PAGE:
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Apache HTTP Server

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Apache HTTP Server is an open source HTTP server for Unix platforms (BSD, GNU/Linux, and UNIX systems), Microsoft Windows, and other platforms. The name comes from the fact that when it was developed in early 1995, it consisted of changes in the code to the most popular HTTP server of the time, NCSA httpd 1.3 and was therefore "a patchy" server.

It features highly configurable error messages, DBM-based authentication databases, and content negotiation but has been criticized for its lack of GUI tools to aid in its configuration. It has since evolved to rival (and probably surpass) almost any other Unix based HTTP server in terms of functionality and speed. Since April 1996 Apache has been the most popular HTTP server on the Internet; in May 1999 it was running on 57% of all web servers. In May 2003 this percentage increased to 62%.

Apache is redistributed as part of various proprietary packages, e.g., the Oracle database. It is also supported in some way by Borland in the Kylix and Delphi 6 development tools.

The Apache HTTP Server is developed and maintained by an open community of developers under the auspices of the Apache Software Foundation.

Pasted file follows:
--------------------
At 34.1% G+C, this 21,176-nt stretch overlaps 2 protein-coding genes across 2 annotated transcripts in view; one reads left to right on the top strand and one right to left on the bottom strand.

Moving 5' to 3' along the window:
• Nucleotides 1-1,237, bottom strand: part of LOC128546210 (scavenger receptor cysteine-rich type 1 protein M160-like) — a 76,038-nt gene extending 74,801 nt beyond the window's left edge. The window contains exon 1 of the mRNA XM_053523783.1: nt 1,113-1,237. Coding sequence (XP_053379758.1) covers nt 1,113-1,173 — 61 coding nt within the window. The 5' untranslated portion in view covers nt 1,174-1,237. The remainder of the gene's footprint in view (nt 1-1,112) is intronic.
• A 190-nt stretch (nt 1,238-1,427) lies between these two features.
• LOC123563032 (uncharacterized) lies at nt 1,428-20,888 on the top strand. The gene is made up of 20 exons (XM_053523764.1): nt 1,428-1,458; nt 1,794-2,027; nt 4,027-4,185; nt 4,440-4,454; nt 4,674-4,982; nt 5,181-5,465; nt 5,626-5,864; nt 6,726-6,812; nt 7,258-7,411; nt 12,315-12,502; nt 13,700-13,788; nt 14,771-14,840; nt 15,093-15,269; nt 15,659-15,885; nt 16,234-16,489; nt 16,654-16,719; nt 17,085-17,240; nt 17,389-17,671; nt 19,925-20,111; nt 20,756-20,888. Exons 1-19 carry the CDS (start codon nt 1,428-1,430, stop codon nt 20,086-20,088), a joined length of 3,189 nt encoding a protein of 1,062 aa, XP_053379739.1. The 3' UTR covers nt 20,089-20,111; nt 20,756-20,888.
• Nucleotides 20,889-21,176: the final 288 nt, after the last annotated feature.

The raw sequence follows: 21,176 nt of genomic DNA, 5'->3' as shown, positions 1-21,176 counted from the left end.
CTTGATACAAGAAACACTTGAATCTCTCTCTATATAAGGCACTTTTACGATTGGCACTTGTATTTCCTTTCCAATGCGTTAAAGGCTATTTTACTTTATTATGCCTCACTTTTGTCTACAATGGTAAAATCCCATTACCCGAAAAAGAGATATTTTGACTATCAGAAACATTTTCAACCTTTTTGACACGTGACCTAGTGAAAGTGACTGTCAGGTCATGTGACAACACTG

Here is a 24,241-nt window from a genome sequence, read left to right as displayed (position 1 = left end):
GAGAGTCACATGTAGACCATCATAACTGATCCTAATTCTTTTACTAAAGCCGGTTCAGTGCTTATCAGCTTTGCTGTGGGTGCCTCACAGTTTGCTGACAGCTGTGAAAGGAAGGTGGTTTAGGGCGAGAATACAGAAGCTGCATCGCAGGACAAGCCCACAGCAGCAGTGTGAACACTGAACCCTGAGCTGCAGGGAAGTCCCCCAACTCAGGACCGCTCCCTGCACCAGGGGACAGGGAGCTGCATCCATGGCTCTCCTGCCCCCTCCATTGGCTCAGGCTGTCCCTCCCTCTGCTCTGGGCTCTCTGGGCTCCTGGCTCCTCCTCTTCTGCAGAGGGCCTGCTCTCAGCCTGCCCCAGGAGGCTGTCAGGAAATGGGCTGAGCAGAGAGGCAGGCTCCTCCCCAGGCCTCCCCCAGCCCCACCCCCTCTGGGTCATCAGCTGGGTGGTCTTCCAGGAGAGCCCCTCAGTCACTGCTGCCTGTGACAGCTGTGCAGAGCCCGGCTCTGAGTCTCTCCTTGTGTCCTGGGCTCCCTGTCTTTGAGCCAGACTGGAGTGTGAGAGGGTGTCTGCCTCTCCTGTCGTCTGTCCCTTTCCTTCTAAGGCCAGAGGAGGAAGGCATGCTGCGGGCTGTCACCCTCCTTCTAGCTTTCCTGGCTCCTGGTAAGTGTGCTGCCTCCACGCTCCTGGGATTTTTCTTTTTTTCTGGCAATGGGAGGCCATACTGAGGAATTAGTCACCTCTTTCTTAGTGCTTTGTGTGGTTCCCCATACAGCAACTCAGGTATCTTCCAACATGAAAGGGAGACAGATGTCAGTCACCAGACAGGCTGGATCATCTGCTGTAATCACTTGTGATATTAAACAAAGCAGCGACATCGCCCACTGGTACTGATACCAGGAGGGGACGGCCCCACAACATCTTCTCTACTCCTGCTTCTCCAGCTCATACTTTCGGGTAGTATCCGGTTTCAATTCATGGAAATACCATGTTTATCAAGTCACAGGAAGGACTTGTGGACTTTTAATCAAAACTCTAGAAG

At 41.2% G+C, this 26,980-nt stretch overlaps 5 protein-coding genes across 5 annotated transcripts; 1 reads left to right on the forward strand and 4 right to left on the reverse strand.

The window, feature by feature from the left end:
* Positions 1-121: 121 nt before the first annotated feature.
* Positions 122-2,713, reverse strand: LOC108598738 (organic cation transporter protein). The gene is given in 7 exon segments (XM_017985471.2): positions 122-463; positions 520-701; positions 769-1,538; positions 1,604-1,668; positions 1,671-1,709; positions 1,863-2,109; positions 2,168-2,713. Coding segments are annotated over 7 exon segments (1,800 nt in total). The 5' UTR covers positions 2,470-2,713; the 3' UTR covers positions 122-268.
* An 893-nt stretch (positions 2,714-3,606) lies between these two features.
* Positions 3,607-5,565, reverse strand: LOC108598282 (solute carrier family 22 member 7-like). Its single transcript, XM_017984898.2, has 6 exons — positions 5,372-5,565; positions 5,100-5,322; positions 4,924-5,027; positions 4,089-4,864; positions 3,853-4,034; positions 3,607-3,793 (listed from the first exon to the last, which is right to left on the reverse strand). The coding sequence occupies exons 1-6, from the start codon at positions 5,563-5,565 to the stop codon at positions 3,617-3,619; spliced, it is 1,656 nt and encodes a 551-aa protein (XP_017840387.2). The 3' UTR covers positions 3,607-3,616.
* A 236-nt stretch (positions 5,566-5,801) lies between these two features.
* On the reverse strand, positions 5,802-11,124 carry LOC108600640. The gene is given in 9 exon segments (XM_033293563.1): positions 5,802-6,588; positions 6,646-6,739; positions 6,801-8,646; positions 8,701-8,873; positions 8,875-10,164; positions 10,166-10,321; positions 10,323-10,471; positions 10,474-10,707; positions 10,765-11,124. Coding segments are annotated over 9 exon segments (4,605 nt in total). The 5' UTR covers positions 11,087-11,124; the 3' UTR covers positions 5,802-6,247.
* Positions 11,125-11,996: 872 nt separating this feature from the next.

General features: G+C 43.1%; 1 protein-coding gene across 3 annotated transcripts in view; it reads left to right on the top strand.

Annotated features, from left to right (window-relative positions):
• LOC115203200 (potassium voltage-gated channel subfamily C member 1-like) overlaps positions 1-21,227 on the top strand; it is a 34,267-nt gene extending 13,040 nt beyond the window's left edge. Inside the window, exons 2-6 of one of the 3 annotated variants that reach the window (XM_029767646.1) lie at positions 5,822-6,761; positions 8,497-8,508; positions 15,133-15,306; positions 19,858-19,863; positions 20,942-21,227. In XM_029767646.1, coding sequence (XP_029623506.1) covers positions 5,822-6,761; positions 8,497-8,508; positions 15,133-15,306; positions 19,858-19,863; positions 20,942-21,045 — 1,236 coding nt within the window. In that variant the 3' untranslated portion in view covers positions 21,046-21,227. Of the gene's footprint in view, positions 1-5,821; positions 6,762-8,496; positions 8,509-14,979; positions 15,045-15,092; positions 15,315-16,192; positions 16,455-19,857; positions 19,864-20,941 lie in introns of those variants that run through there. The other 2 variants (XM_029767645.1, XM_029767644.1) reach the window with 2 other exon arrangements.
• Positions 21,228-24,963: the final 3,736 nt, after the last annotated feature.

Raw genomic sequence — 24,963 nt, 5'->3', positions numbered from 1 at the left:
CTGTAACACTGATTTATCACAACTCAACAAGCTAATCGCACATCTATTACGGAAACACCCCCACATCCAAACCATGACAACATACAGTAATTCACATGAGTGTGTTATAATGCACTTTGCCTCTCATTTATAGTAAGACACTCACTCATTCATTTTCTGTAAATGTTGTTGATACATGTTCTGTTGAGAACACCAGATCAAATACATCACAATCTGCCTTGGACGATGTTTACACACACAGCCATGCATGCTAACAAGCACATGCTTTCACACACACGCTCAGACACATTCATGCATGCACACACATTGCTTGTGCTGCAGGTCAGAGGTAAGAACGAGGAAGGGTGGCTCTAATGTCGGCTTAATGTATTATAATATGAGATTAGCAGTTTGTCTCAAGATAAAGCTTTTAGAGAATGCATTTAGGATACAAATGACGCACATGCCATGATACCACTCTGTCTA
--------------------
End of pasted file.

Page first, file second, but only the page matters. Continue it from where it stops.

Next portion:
Apache has other powerful features including mod_perl, an authentication module (.htaccess ) and a web proxy module. Apache logs can be analysed through a web browser using free scripts such as awstats.

Notes and external links

  1. Apache official web site -- http://httpd.apache.org/
  2. According to Netcraft, as of November 20, 2001, "The site www.wikipedia.com is running Apache/1.3.19 (Unix) PHP/4.0.4pl1 mod_fastcgi/2.2.10 on Linux."
  3. Click here for the latest Wikipedia information from the NETCRAFT web site (http://uptime.netcraft.com/up/graph?mode_u=off&mode_w=on&site=www.wikipedia.com&submit=Examine)
  4. Apache HTTP Server is the software that serves up the webpages for the Wikipedia.org website

This article (or an earlier version of it) contains material from FOLDOC, used with permission.

All Wikipedia text is available under the terms of the GNU Free Documentation License

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